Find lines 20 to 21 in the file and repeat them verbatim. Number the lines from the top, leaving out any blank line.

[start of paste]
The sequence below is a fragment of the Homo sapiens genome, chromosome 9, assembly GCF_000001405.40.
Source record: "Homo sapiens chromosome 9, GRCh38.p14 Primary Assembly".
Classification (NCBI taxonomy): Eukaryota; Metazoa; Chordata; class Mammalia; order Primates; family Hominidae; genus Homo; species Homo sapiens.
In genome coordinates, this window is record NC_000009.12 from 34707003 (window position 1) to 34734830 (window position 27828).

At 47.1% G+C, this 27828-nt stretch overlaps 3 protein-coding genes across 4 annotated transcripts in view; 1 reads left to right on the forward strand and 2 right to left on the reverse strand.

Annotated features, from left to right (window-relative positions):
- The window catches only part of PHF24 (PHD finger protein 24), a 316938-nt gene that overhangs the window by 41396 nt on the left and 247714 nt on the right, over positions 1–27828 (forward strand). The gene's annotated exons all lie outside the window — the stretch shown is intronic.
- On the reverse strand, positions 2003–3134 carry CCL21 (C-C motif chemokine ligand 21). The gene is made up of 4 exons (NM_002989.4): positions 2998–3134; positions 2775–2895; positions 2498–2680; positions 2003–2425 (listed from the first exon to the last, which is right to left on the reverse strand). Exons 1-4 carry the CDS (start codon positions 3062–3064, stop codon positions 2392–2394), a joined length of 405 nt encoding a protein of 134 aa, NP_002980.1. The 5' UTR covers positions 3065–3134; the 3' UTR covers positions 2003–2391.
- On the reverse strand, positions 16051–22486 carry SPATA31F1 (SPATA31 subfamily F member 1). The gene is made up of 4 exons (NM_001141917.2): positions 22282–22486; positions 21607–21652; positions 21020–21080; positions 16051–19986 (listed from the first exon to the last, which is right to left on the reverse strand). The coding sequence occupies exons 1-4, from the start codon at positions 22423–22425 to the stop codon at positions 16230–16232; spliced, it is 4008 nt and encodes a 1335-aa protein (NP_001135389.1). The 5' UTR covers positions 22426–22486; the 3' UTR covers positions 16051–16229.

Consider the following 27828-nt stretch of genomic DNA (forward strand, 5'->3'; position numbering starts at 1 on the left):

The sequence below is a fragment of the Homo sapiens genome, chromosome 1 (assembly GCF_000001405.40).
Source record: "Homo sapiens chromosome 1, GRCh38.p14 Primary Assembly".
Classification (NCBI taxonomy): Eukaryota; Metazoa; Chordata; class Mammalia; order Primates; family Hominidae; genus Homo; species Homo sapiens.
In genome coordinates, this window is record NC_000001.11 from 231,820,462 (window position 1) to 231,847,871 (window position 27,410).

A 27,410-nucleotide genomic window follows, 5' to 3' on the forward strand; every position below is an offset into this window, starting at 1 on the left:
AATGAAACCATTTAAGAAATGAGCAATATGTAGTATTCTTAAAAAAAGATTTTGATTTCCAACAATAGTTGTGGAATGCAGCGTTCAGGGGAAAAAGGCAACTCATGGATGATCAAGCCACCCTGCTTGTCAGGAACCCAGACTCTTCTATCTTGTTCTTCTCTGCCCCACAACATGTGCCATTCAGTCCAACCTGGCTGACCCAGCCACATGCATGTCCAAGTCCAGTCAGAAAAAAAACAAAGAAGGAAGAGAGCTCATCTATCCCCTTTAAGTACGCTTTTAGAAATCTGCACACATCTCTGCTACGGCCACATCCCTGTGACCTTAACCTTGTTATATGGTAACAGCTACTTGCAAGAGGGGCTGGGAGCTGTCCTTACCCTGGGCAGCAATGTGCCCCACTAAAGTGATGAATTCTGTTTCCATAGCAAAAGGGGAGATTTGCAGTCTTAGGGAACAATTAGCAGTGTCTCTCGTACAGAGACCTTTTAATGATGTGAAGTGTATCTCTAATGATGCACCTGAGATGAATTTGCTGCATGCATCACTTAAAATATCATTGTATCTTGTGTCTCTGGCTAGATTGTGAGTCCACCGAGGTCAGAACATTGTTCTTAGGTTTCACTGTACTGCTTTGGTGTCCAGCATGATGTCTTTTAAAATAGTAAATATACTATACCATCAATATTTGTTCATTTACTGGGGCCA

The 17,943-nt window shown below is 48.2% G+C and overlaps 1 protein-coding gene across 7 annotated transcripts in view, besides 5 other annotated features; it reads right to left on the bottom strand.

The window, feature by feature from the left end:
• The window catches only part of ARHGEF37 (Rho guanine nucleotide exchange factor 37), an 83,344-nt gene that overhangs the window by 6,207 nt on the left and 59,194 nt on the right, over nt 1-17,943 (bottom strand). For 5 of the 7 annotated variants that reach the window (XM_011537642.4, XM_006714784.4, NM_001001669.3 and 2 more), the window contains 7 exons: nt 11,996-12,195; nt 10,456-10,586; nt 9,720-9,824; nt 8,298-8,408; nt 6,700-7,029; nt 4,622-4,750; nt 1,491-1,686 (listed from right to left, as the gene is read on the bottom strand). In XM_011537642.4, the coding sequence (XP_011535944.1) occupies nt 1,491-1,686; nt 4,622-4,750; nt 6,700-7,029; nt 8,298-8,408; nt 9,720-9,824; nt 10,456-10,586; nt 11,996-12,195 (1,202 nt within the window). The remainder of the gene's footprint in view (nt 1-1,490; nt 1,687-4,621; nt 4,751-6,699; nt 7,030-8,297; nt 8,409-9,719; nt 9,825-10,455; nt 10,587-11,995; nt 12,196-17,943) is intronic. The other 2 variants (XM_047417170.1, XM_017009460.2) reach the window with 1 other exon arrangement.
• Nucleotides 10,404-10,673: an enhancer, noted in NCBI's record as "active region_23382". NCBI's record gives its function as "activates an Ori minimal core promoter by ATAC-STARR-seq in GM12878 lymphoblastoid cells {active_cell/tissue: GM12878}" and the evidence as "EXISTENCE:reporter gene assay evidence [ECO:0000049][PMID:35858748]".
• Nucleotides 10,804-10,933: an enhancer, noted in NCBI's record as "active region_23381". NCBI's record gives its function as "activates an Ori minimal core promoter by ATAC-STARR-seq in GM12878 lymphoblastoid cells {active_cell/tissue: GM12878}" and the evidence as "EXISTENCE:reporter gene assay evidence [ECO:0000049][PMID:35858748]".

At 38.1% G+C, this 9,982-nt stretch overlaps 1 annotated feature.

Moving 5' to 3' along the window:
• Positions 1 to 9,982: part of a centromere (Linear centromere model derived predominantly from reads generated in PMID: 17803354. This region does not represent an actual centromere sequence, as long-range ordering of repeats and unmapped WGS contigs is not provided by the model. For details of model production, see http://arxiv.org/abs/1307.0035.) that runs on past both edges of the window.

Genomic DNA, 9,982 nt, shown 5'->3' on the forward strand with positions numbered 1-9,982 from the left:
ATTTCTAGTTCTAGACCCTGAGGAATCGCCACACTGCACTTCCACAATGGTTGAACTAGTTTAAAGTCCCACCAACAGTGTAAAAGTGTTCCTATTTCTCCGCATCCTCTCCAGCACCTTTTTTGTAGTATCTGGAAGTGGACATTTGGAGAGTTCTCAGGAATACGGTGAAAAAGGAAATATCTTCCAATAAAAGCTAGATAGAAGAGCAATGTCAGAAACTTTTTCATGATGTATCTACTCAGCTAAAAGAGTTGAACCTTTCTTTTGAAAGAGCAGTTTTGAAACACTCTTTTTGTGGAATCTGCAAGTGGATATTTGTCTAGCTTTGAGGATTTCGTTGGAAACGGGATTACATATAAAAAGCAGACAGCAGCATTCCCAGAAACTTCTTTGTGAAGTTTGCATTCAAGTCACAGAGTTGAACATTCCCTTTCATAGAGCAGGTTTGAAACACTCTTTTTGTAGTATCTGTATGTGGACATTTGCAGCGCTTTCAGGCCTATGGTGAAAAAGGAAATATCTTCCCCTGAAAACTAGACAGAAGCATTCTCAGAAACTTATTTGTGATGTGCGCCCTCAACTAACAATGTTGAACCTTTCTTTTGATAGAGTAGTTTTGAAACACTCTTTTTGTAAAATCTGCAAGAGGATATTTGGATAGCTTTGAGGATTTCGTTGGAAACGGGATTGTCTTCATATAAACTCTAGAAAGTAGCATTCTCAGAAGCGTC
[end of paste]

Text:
• Nucleotides 10,404-10,673: an enhancer, noted in NCBI's record as "active region_23382". NCBI's record gives its function as "activates an Ori minimal core promoter by ATAC-STARR-seq in GM12878 lymphoblastoid cells {active_cell/tissue: GM12878}" and the evidence as "EXISTENCE:reporter gene assay evidence [ECO:0000049][PMID:35858748]".
• Nucleotides 10,804-10,933: an enhancer, noted in NCBI's record as "active region_23381". NCBI's record gives its function as "activates an Ori minimal core promoter by ATAC-STARR-seq in GM12878 lymphoblastoid cells {active_cell/tissue: GM12878}" and the evidence as "EXISTENCE:reporter gene assay evidence [ECO:0000049][PMID:35858748]".